Despite hopes that the US Department of Education might delay the expanded Gainful Employment disclosure requirements as it has done for the two past years, ED announced recently that covered institutions must meet these new requirements as of July 1. The directive covers all proprietary institutions and every public and non-profit institution that offers diploma or certificate programs.

As part of the Gainful Employment (GE) Rule, institutions are required to publish certain data elements to prospective students and the public using an ED-mandated template. Although the content of the prescribed disclosure template has changed every year since the requirement was published, it has generally included information on program length, cost, median debt, placement rates and state licensure status. The disclosure must be made available through a prominent, direct link on any webpage that contains “academic, cost, financial aid, or admissions information about a GE program,” in all promotional materials and through individualized delivery to each prospective student prior to enrollment. The last two elements were set to become effective in July 2017, but upon the change of administration, implementation was deferred until this year.

That delay has now come to an end.

The electronic announcement includes a detailed overview of the required processes. In short, institutions must include either the information required by the GE disclosure template, or a direct link to it, in all promotional materials that “identify a GE program by name, or otherwise promote the program.” Promotional materials are broadly defined to include – but not limited to – “an institution’s catalogs, invitations, flyers, billboards, and advertising on or through radio, television, print media, the Internet, and social media.”

The required individual delivery process will require institutions to develop a way to track and deliver information to every affected prospective student. According to the announcement, institutions may provide the disclosure template to prospective students by hand-delivery, as part of a group presentation, or by email. If an institution chooses hand-delivery, it must obtain written confirmation that the prospective student received it and retain a copy of the confirmation in the student file.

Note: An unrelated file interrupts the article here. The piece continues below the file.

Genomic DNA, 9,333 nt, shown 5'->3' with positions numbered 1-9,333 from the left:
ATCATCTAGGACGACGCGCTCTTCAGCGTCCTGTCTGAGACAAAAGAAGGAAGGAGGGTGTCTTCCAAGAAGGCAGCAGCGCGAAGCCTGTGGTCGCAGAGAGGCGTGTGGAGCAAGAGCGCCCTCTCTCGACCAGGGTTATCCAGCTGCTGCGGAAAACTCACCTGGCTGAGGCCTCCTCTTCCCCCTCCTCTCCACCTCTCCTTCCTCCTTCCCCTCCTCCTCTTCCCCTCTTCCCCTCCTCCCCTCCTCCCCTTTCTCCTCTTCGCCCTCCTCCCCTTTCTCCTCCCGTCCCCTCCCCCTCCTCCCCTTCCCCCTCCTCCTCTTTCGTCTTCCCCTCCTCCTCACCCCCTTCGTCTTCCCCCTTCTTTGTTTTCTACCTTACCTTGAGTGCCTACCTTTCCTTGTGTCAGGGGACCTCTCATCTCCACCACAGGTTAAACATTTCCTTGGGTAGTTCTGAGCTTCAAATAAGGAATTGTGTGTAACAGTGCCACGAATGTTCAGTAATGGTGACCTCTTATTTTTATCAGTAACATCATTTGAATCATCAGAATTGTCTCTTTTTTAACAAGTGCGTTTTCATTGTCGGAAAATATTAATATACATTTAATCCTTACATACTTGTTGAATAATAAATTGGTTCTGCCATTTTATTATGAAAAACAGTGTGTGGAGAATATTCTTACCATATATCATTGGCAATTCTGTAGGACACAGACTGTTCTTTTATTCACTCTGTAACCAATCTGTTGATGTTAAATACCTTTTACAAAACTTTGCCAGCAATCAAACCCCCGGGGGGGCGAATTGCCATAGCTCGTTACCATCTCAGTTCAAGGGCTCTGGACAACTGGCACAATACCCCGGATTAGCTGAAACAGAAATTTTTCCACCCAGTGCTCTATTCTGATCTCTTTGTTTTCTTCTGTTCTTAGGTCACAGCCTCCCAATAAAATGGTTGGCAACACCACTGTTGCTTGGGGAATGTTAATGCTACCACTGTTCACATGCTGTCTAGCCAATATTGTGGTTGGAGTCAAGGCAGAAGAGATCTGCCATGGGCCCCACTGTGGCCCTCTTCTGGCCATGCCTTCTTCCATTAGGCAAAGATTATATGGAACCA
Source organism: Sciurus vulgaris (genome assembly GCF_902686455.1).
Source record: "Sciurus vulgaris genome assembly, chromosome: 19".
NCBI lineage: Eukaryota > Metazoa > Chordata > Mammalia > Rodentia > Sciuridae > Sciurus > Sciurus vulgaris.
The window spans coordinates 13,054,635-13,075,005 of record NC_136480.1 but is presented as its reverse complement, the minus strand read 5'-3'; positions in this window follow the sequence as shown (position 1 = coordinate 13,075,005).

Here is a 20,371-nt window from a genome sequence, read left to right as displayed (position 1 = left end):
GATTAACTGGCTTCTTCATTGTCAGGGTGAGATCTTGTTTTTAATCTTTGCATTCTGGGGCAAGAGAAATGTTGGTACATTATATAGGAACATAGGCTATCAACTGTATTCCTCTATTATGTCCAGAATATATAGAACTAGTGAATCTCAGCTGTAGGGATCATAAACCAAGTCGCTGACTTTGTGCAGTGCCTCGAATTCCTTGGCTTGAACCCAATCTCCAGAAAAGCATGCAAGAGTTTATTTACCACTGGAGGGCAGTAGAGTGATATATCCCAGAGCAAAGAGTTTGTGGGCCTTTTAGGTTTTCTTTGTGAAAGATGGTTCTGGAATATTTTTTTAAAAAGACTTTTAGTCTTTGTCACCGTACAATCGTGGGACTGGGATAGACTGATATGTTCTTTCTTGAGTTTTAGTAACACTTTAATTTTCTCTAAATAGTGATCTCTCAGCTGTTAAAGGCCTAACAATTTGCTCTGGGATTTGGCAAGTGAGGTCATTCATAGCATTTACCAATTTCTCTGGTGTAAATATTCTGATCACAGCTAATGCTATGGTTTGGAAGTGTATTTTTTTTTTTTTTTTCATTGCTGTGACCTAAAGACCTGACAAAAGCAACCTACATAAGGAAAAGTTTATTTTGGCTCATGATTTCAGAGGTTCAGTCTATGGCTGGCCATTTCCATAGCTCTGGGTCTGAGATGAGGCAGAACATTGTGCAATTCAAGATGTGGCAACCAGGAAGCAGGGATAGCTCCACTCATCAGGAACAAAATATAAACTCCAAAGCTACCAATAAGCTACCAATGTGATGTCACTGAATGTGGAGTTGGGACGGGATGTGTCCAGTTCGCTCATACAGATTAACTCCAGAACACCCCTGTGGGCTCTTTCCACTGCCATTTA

If an institution instead chooses to send the disclosure template by email, it must send it to the “primary email address used by the institution for communicating with the prospective student,” the template must be the only substantive content of the email and the institution must receive and maintain acknowledgement from the prospective student that the email was received. If the prospective student does not respond, then the institution must send the disclosure template using a different email address or change the method of delivery, and it must maintain a record of its repeated efforts to provide the required information.

The deadline to come into compliance on these provisions is just a month away, so preparing the mechanisms needed to comply is imperative. But the question of how long these systems will need to be in place remains an open question. On April 10, ED submitted the draft final GE rule to the Office of Management and Budget (OMB) for review and approval, the final step before ED can promulgate a final rule. No one outside of the administration knows whether the version submitted to OMB is the same version ED issued for public comment in the summer of 2018, which essentially rescinded the GE rule entirely, or whether the Secretary decided to maintain some elements of the 2015 rule. And if so, when the submitted rule would become effective, which could be anywhere between immediate and July 1, 2020. It is quite possible that, in the near future, there will be a new GE rule, or no GE rule, but until the fate of the rule is clear, institutions need to comply.

What is important to remember is that until the fate of the rule is clear, institutions need to comply with the current requirements, and with the July 1 deadline.